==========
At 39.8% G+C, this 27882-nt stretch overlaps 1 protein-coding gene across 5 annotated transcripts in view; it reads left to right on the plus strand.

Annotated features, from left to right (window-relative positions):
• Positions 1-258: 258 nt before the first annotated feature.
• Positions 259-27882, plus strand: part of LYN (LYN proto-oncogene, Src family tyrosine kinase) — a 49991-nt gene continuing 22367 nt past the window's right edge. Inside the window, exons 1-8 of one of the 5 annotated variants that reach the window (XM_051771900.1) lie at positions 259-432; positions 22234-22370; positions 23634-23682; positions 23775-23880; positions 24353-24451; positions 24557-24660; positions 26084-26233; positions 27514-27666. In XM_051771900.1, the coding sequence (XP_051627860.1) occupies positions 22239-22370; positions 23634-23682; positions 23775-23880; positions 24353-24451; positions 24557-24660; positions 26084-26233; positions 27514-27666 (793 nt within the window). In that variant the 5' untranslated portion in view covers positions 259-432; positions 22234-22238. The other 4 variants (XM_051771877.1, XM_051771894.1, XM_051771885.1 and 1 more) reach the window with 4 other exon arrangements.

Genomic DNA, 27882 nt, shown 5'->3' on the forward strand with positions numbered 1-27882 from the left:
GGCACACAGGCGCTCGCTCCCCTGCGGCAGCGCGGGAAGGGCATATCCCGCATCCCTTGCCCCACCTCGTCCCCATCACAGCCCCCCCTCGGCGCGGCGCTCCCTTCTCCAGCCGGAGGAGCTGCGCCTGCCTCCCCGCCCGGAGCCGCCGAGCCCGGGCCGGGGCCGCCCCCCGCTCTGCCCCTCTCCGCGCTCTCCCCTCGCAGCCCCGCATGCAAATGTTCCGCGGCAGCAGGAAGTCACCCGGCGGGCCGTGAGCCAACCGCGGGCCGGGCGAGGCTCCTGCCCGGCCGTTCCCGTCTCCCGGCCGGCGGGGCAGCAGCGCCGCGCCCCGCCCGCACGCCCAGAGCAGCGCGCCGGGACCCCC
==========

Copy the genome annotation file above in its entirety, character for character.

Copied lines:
At 39.8% G+C, this 27882-nt stretch overlaps 1 protein-coding gene across 5 annotated transcripts in view; it reads left to right on the plus strand.

Annotated features, from left to right (window-relative positions):
• Positions 1-258: 258 nt before the first annotated feature.
• Positions 259-27882, plus strand: part of LYN (LYN proto-oncogene, Src family tyrosine kinase) — a 49991-nt gene continuing 22367 nt past the window's right edge. Inside the window, exons 1-8 of one of the 5 annotated variants that reach the window (XM_051771900.1) lie at positions 259-432; positions 22234-22370; positions 23634-23682; positions 23775-23880; positions 24353-24451; positions 24557-24660; positions 26084-26233; positions 27514-27666. In XM_051771900.1, the coding sequence (XP_051627860.1) occupies positions 22239-22370; positions 23634-23682; positions 23775-23880; positions 24353-24451; positions 24557-24660; positions 26084-26233; positions 27514-27666 (793 nt within the window). In that variant the 5' untranslated portion in view covers positions 259-432; positions 22234-22238. The other 4 variants (XM_051771877.1, XM_051771894.1, XM_051771885.1 and 1 more) reach the window with 4 other exon arrangements.

Genomic DNA, 27882 nt, shown 5'->3' on the forward strand with positions numbered 1-27882 from the left:
GGCACACAGGCGCTCGCTCCCCTGCGGCAGCGCGGGAAGGGCATATCCCGCATCCCTTGCCCCACCTCGTCCCCATCACAGCCCCCCCTCGGCGCGGCGCTCCCTTCTCCAGCCGGAGGAGCTGCGCCTGCCTCCCCGCCCGGAGCCGCCGAGCCCGGGCCGGGGCCGCCCCCCGCTCTGCCCCTCTCCGCGCTCTCCCCTCGCAGCCCCGCATGCAAATGTTCCGCGGCAGCAGGAAGTCACCCGGCGGGCCGTGAGCCAACCGCGGGCCGGGCGAGGCTCCTGCCCGGCCGTTCCCGTCTCCCGGCCGGCGGGGCAGCAGCGCCGCGCCCCGCCCGCACGCCCAGAGCAGCGCGCCGGGACCCCC